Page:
Whenever I’m in town for the weekend, I stock up on food at the Farmer’s Market. I have been going for years and years now – I can’t really remember when it began but I’d guess almost 20 years ago. It has moved around quite a bit, but now seems nicely settled around the beautiful, big, indigenous Fig Tree beside Harry Gwala Stadium.
The broom seller greets everyone in many languages, so sometimes I get a cheerful ‘dulmela’ and others a ‘molo’. Certainly makes me feel welcome, but how many grass brooms can one girl buy?
I always start with the Dovehouse Organic stall as they sell out fast. Zoe Duncan is my favourite person and gives me a big hug. She just loves selling at the market even though it means a seriously early start from the farm in Karkloof. I fill my bag with radishes, carrots, fennel, leeks, beetroot and I could have had cabbage, avos, spinach, turnips, sprouts, bananas and lettuce too. I say hello to little Rafaro who shops on behalf of her mum and always buys 3 big bunches of organic kale and a tray of eggs.
Then, I stop at the Biscuit Lady who also sells local pasta (made in Kranskop) and next the Goat’s Cheese Lady who has 4 much loved goats on her small holding in Ashburton – her black pepper Chevin is fab.
Free Range eggs are from Otto’s Bluff. This morning, Gill told me how she had once visited an egg producing factory with a group of school children and how they were all traumatised by what they saw. Her chickens have a very happy life. Next door are happy potatoes, which according to the farmer, who comes in from Richmond, have a great life and get lots of love too!
This morning the funky Mush-Rush people weren’t there – they always enjoy a chat about the pretty mushrooms they grow. Last time I bought the pink oysters, but I usually get shitake and some of their powdered dried mushrooms which turn lentil stew into something sensational.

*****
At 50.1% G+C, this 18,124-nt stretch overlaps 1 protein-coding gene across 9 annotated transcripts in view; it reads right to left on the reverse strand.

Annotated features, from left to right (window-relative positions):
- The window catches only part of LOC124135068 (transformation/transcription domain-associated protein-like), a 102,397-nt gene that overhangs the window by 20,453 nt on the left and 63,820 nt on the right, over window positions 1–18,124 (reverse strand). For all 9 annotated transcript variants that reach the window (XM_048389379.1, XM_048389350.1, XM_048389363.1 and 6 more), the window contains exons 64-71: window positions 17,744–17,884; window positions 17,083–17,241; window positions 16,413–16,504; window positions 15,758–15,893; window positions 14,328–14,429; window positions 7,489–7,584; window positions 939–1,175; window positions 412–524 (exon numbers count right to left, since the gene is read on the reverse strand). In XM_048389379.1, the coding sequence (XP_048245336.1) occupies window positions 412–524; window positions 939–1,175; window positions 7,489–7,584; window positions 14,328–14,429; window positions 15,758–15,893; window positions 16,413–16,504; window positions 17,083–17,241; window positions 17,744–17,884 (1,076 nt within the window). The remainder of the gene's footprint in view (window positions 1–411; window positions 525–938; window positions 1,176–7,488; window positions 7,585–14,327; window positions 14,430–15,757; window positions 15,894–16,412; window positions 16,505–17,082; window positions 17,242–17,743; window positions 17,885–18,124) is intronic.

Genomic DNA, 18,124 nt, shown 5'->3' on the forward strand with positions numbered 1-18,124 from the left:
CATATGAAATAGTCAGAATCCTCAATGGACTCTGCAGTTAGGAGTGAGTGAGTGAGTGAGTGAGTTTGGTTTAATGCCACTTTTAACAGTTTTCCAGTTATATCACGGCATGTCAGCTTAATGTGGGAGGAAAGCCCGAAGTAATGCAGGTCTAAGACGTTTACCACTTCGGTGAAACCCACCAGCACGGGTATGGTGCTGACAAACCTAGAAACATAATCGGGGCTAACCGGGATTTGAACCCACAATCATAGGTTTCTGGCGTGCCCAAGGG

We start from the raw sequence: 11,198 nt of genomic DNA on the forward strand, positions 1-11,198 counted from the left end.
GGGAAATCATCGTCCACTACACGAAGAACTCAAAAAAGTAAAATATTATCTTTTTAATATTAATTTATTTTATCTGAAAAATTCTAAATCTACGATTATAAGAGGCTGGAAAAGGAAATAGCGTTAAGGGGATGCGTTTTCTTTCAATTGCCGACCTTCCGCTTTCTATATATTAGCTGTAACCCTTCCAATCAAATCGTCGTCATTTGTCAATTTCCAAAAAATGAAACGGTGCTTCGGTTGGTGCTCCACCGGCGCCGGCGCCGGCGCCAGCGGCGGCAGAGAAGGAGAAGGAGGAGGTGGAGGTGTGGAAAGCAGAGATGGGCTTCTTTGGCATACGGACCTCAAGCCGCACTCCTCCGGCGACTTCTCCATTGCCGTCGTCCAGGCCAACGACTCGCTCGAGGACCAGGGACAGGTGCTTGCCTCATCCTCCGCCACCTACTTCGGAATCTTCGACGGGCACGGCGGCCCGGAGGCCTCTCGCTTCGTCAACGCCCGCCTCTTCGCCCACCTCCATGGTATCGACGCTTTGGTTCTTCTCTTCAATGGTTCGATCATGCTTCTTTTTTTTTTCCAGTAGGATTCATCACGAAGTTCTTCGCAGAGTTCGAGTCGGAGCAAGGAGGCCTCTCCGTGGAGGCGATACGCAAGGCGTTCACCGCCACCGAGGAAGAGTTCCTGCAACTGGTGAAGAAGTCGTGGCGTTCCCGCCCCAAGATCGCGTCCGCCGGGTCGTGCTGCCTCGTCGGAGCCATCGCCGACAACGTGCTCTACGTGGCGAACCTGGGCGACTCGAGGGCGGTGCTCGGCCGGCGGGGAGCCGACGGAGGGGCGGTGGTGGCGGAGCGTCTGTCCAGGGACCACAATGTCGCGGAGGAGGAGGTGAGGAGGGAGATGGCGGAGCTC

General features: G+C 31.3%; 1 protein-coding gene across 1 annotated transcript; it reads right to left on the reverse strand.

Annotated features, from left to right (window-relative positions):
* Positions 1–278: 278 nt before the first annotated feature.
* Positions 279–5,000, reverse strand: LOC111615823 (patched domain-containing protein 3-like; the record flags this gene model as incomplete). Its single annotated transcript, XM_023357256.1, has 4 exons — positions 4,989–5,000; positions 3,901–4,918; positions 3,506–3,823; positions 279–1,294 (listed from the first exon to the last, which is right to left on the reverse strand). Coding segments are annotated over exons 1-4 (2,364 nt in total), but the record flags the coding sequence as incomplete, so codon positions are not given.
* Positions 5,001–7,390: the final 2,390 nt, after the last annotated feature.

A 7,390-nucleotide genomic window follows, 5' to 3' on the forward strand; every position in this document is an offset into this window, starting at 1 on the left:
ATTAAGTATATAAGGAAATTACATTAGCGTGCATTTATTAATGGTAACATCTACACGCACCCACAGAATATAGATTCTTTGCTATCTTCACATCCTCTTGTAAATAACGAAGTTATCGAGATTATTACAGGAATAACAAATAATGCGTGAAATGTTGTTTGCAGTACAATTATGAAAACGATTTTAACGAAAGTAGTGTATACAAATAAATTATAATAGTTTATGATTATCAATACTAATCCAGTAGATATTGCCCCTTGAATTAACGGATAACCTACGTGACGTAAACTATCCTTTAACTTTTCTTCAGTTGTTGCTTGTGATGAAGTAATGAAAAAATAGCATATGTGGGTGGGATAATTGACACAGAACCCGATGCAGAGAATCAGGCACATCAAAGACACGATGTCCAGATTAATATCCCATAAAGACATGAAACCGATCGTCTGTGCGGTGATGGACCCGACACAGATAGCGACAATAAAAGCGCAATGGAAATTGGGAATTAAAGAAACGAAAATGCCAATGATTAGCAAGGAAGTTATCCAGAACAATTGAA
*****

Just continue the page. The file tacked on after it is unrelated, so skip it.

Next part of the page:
You could get really delicious vetkoek if you wanted to, but instead I enjoy saying ‘nihao’ to the Chinese ladies and fill my containers with butternut fritters and spinach & ginger dumplings. They make their own tofu, grow beansprouts and sometimes wonderful yard long snake beans, and sell noodles too. xie xie.
I forget where the chap next door grows his veg, although he has told me before. Today the variety is huge – peppers and aubergines too- so I think he must farm towards Durban. He always trusts me to add up and says “it doesn’t matter, forty rand is a lot of money for me” when I say I may not be that great at adding. Another man, who had loads of rhubarb today (and often great piles of fresh beans to pod) weighs everything on a lovely old fashioned scale. He’s got quite a collection.
Most people buy fresh cut flowers, and I do too sometimes, for very special occasions – it’s a colourful stall. You could get nuts and seeds and plants and meat and dog biscuits and cakes and nougat and bread and samoosas and fruit if you wanted to. I can’t understand why everyone in ‘Maritzburg isn’t there. Many people bring their dogs along too. It’s a jolly friendly affair. It is nice to see familiar faces and I always see my friend Des – which is a treat.
Then, all laden down, I take my bags to the car. Car guard, Richard, greets me by name and rushes over to help me carry. He is very proud that the big sleek vintage Rolls Royce always parks in his section (I wonder who it belongs to?). Every week he has a joke to share – today it was “what do you get when you cross an elephant with a fish?” – Swimming Trunks! “Ta ra”, he calls out cheerfully as I head off home to wake Paul with some Chinese nibbles and think up ways to use the mountain of food I have bought. Especially, as I have already brought broad beans, peas, artichokes and cavalo nero with me from my garden in the country! Luckily the dogs love broccoli (and chinese snacks) too.
If you are ever in ‘Maritzburg on a Saturday morning, don’t miss the market from 6.30 until about 9.30 in Alexandra Road. Fresh food, in season, recently picked and sold by the farmer (mostly). Doesn’t get much better than this.